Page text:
|Public Domain, Link|
As the evening wore on quiet was restored and the 2 streets became cleared of people. Order prevailed during the next day until early in the evening, when another street skirmish occurred between a regiment of Home Guards made up largely of Germans and a band of Southern sympathizers. The Home Guards were attacked while on their way from the arsenal where they had been armed. Six men were killed in the fray four of whom belonged to the Home Guards, and several innocent passersby were wounded. The incident served to stir anew the passions of the people and to deepen the gulf between the two factions. The climax was reached on Sunday the second day 3 after the capture of the camp. Terrible fear came upon the people, especially the Southern sympathizers. Many felt that the Germans were going to overrun the city and put to death all the Southerners. Early that morning some of the prominent citizens of St Louis went to General Harney, who had returned the day before, and implored him to protect the city against the attack which they thought the Germans were planning to make. General Harney assured them that there was no danger, but to quiet their fears he sent out detachments of soldiers from the arsenal to those parts of the city that were thought to be the most exposed to attack, and he had posted a proclamation declaring there was no ground for fear and appealing to the people to be calm. These acts of Harney however had exactly the opposite effect from what he intended, instead of quieting the people, they excited them still more, instead of allaying, they intensified their alarm. By early afternoon a great host of people were fleeing terror stricken and in great haste from the city. Carriages and wagons filled with trunks valises hastily made bundles and frightened men, women, and children were flying along the streets toward every point of the compass. Some scared souls unable to obtain a vehicle of any kind were walking or running with breathless haste, carrying all sorts of bundles in their hands, under their arms, or on their shoulders. All these were fleeing from imaginary danger. But the fancied conflagration and slaughter which they believed themselves to be escaping were to them awful realities, enacted with all their attendant horrors over and over again within their minds. Some of the panic stricken people fled into the country and found shelter in the villages and farmhouses. Many crossed the river in ferries and sought refuge in Illinois notwithstanding the fact that it was a strong Union state. Others took passage in steamboats and went either up or down the river. Those who did not flee from the city barricaded themselves in their homes and awaited the coming of the enemy with guns loaded. The dreaded calamity however did not come and in a day or two the refugees began to come back to their homes and places of business. (Source:A History of Missouri, Eugene Morrow Violette,p 346-348)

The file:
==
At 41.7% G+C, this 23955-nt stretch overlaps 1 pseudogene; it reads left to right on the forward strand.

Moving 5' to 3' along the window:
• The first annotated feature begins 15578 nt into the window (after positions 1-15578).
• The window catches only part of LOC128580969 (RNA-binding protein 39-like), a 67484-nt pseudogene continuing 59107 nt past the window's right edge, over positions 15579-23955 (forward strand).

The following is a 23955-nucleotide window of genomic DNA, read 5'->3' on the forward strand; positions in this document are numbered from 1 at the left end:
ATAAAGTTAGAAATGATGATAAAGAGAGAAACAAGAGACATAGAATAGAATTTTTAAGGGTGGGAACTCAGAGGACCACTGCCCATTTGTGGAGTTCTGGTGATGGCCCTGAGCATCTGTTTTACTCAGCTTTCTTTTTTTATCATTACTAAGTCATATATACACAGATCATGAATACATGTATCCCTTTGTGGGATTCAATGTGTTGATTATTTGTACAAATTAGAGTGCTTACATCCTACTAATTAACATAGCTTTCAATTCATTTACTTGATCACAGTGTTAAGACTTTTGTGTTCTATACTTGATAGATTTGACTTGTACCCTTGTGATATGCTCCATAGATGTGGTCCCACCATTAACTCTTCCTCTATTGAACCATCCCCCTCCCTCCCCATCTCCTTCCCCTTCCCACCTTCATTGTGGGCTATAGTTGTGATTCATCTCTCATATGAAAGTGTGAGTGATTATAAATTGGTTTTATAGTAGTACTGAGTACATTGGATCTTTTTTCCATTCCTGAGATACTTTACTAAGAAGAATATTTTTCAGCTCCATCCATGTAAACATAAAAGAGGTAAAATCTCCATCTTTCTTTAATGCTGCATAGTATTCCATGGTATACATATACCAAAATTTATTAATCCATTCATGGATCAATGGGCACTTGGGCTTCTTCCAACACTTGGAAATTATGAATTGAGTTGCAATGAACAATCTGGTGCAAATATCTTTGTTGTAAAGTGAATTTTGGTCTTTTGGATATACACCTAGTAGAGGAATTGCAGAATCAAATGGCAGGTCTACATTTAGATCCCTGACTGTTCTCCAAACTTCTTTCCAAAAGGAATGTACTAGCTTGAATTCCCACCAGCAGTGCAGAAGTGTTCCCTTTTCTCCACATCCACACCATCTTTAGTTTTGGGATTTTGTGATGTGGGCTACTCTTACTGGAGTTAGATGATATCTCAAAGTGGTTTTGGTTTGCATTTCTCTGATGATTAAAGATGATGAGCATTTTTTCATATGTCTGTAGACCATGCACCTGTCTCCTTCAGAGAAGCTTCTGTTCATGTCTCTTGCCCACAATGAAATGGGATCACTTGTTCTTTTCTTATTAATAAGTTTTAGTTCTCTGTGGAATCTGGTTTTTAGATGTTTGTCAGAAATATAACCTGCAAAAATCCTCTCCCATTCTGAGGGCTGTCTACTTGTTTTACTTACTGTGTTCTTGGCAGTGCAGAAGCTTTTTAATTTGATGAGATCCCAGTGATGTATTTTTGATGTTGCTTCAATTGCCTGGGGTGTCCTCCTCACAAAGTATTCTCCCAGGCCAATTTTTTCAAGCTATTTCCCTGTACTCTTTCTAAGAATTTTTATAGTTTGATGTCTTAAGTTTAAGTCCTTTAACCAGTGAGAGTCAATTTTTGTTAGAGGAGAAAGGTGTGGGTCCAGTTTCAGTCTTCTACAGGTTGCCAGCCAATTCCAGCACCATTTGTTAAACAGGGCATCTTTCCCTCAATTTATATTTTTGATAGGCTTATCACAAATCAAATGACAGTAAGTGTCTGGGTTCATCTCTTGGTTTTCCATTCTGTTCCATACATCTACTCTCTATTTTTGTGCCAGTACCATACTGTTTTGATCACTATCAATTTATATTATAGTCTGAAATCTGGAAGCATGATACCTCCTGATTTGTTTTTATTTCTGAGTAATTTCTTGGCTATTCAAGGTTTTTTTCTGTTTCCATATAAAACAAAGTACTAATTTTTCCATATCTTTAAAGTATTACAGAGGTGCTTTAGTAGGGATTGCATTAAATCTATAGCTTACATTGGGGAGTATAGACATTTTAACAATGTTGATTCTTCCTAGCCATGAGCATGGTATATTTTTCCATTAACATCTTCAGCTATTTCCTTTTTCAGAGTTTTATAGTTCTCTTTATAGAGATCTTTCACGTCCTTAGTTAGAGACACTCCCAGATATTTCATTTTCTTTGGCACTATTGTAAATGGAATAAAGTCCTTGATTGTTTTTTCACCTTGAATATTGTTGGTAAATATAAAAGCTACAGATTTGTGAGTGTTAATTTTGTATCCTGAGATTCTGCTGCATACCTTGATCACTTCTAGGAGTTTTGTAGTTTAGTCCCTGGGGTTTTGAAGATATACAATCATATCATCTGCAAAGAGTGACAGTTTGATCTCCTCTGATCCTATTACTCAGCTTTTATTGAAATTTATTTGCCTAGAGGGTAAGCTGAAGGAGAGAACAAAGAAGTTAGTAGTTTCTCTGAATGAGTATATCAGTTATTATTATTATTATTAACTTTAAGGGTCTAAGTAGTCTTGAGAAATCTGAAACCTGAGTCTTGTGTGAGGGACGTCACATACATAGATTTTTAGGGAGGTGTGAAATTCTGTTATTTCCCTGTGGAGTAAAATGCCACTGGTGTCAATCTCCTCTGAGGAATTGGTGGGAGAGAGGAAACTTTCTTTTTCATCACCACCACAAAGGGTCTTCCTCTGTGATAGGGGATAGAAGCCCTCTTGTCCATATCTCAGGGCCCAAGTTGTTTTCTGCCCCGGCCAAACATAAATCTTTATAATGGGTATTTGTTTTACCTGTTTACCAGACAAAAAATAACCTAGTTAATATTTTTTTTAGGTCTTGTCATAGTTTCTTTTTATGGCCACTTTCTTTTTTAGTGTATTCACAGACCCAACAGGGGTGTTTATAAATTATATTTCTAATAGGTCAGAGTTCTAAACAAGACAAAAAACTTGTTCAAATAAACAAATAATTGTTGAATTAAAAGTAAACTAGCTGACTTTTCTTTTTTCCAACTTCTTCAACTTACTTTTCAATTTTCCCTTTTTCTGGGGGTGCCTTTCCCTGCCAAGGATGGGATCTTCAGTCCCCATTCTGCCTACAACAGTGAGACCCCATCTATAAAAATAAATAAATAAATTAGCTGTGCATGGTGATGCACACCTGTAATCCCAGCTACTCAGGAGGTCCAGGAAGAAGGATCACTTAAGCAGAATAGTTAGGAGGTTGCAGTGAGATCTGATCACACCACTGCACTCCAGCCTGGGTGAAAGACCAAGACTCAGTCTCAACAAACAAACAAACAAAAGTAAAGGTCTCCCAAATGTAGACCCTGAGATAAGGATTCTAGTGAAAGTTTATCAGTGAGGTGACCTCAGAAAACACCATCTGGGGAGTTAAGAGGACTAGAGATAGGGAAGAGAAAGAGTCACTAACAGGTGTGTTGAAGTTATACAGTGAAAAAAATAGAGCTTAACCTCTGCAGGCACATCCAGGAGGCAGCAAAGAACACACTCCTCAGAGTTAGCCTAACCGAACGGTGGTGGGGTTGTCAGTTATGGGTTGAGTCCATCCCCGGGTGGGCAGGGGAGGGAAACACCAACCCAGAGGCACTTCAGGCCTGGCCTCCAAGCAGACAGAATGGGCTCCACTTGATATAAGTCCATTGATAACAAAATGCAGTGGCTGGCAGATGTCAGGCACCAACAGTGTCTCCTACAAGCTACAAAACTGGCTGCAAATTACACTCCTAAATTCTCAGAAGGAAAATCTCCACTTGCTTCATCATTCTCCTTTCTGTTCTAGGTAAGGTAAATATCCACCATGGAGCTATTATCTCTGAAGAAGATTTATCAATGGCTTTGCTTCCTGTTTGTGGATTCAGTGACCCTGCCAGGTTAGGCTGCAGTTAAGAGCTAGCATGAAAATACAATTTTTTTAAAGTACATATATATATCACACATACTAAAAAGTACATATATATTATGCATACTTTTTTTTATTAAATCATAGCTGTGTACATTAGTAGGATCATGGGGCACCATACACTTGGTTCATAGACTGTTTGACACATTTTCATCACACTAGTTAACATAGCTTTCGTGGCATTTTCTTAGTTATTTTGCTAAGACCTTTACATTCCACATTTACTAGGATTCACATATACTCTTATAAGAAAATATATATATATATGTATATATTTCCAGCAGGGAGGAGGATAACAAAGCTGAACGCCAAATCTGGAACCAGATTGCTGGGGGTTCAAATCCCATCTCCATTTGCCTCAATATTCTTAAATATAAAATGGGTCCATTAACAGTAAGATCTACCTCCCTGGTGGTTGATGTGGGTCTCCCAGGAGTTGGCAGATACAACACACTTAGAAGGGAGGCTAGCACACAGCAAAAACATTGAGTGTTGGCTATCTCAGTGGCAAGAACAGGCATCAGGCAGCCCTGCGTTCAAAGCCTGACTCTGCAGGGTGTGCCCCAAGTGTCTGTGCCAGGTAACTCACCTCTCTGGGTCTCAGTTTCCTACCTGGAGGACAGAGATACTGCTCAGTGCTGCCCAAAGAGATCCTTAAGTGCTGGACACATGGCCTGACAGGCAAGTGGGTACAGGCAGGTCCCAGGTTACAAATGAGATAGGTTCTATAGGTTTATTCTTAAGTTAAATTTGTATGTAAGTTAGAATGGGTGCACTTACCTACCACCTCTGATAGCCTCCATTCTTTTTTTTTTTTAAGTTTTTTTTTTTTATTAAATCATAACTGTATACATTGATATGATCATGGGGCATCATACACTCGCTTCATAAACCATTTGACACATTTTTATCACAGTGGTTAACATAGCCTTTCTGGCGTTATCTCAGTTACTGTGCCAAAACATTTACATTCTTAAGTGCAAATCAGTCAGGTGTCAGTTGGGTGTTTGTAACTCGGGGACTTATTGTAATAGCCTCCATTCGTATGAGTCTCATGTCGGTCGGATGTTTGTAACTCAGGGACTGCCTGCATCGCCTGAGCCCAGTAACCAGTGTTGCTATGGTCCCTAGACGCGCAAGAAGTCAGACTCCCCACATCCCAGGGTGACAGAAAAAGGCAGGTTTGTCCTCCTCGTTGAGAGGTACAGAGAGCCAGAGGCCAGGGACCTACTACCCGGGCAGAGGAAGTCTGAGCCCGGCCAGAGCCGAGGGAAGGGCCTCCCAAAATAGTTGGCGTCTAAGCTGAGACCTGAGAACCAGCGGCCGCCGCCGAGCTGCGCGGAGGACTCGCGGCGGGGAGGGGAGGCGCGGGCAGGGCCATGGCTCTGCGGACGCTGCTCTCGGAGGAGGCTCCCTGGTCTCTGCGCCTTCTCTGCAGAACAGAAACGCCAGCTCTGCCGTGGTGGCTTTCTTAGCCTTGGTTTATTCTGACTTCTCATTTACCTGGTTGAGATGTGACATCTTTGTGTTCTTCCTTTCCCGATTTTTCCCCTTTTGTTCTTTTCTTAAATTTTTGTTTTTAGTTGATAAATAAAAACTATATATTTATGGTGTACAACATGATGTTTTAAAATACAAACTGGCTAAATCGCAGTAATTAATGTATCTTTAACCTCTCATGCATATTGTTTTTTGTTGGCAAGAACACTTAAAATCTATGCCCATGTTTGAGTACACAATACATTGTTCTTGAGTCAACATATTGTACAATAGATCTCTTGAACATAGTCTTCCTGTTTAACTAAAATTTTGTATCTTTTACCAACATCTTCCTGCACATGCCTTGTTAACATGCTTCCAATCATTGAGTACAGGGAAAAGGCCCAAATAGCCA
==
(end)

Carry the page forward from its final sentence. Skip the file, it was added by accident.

Civil courts remained open in St. Louis throughout the Civil War, but martial law trumped civil law from August, 1861 (Link) until General John Pope rescinded it in March, 1865. (Source: Cities in American Political History, edited by Richard Dilworth, SAGE Publications, Sep 13, 2011, p. 231) Also see Civil War fortifications in St Louis. Link